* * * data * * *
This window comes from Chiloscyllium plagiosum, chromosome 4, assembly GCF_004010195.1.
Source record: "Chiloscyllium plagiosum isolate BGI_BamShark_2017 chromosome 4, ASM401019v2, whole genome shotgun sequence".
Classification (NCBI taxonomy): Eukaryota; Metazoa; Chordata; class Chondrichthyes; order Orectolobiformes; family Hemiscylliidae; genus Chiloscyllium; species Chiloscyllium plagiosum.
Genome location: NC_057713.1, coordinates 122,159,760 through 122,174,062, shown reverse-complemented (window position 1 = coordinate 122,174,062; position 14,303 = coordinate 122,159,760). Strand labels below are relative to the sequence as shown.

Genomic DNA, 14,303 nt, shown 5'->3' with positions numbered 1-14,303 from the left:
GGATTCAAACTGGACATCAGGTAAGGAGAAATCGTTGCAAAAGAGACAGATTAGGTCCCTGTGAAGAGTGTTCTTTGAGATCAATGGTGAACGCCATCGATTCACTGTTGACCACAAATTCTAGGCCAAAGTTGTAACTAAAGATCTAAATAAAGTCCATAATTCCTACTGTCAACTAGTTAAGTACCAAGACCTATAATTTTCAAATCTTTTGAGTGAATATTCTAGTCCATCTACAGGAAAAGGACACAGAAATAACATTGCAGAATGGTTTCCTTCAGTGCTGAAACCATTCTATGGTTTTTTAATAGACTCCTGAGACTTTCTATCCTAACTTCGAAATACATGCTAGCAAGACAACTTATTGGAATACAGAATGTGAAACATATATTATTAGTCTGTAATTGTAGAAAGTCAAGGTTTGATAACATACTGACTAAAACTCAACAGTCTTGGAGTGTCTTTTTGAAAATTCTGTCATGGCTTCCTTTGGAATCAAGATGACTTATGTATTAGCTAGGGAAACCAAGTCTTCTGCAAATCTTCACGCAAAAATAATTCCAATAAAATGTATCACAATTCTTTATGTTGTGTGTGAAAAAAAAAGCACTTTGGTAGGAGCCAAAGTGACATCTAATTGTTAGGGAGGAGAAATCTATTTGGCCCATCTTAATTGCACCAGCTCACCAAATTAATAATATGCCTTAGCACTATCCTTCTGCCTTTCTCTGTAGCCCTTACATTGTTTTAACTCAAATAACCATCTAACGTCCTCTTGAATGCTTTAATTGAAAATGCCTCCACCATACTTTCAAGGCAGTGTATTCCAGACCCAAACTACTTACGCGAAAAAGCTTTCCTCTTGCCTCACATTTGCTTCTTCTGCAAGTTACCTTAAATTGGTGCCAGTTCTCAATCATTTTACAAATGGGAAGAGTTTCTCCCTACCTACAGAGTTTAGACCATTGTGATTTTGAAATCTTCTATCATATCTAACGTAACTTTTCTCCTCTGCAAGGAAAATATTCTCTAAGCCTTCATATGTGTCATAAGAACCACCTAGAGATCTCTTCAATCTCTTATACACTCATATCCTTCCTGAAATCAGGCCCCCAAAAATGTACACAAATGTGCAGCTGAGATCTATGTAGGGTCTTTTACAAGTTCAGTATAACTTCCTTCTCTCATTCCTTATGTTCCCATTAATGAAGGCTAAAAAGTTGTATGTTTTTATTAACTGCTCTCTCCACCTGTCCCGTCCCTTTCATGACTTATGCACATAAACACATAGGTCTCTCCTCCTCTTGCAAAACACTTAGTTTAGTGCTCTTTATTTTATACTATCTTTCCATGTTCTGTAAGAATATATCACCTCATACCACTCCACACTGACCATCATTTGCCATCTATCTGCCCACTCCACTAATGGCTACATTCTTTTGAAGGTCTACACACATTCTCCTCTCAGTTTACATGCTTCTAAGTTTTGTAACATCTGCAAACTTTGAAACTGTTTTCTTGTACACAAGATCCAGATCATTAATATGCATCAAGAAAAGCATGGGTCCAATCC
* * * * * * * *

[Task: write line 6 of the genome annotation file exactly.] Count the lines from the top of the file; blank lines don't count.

GGATTCAAACTGGACATCAGGTAAGGAGAAATCGTTGCAAAAGAGACAGATTAGGTCCCTGTGAAGAGTGTTCTTTGAGATCAATGGTGAACGCCATCGATTCACTGTTGACCACAAATTCTAGGCCAAAGTTGTAACTAAAGATCTAAATAAAGTCCATAATTCCTACTGTCAACTAGTTAAGTACCAAGACCTATAATTTTCAAATCTTTTGAGTGAATATTCTAGTCCATCTACAGGAAAAGGACACAGAAATAACATTGCAGAATGGTTTCCTTCAGTGCTGAAACCATTCTATGGTTTTTTAATAGACTCCTGAGACTTTCTATCCTAACTTCGAAATACATGCTAGCAAGACAACTTATTGGAATACAGAATGTGAAACATATATTATTAGTCTGTAATTGTAGAAAGTCAAGGTTTGATAACATACTGACTAAAACTCAACAGTCTTGGAGTGTCTTTTTGAAAATTCTGTCATGGCTTCCTTTGGAATCAAGATGACTTATGTATTAGCTAGGGAAACCAAGTCTTCTGCAAATCTTCACGCAAAAATAATTCCAATAAAATGTATCACAATTCTTTATGTTGTGTGTGAAAAAAAAAGCACTTTGGTAGGAGCCAAAGTGACATCTAATTGTTAGGGAGGAGAAATCTATTTGGCCCATCTTAATTGCACCAGCTCACCAAATTAATAATATGCCTTAGCACTATCCTTCTGCCTTTCTCTGTAGCCCTTACATTGTTTTAACTCAAATAACCATCTAACGTCCTCTTGAATGCTTTAATTGAAAATGCCTCCACCATACTTTCAAGGCAGTGTATTCCAGACCCAAACTACTTACGCGAAAAAGCTTTCCTCTTGCCTCACATTTGCTTCTTCTGCAAGTTACCTTAAATTGGTGCCAGTTCTCAATCATTTTACAAATGGGAAGAGTTTCTCCCTACCTACAGAGTTTAGACCATTGTGATTTTGAAATCTTCTATCATATCTAACGTAACTTTTCTCCTCTGCAAGGAAAATATTCTCTAAGCCTTCATATGTGTCATAAGAACCACCTAGAGATCTCTTCAATCTCTTATACACTCATATCCTTCCTGAAATCAGGCCCCCAAAAATGTACACAAATGTGCAGCTGAGATCTATGTAGGGTCTTTTACAAGTTCAGTATAACTTCCTTCTCTCATTCCTTATGTTCCCATTAATGAAGGCTAAAAAGTTGTATGTTTTTATTAACTGCTCTCTCCACCTGTCCCGTCCCTTTCATGACTTATGCACATAAACACATAGGTCTCTCCTCCTCTTGCAAAACACTTAGTTTAGTGCTCTTTATTTTATACTATCTTTCCATGTTCTGTAAGAATATATCACCTCATACCACTCCACACTGACCATCATTTGCCATCTATCTGCCCACTCCACTAATGGCTACATTCTTTTGAAGGTCTACACACATTCTCCTCTCAGTTTACATGCTTCTAAGTTTTGTAACATCTGCAAACTTTGAAACTGTTTTCTTGTACACAAGATCCAGATCATTAATATGCATCAAGAAAAGCATGGGTCCAATCC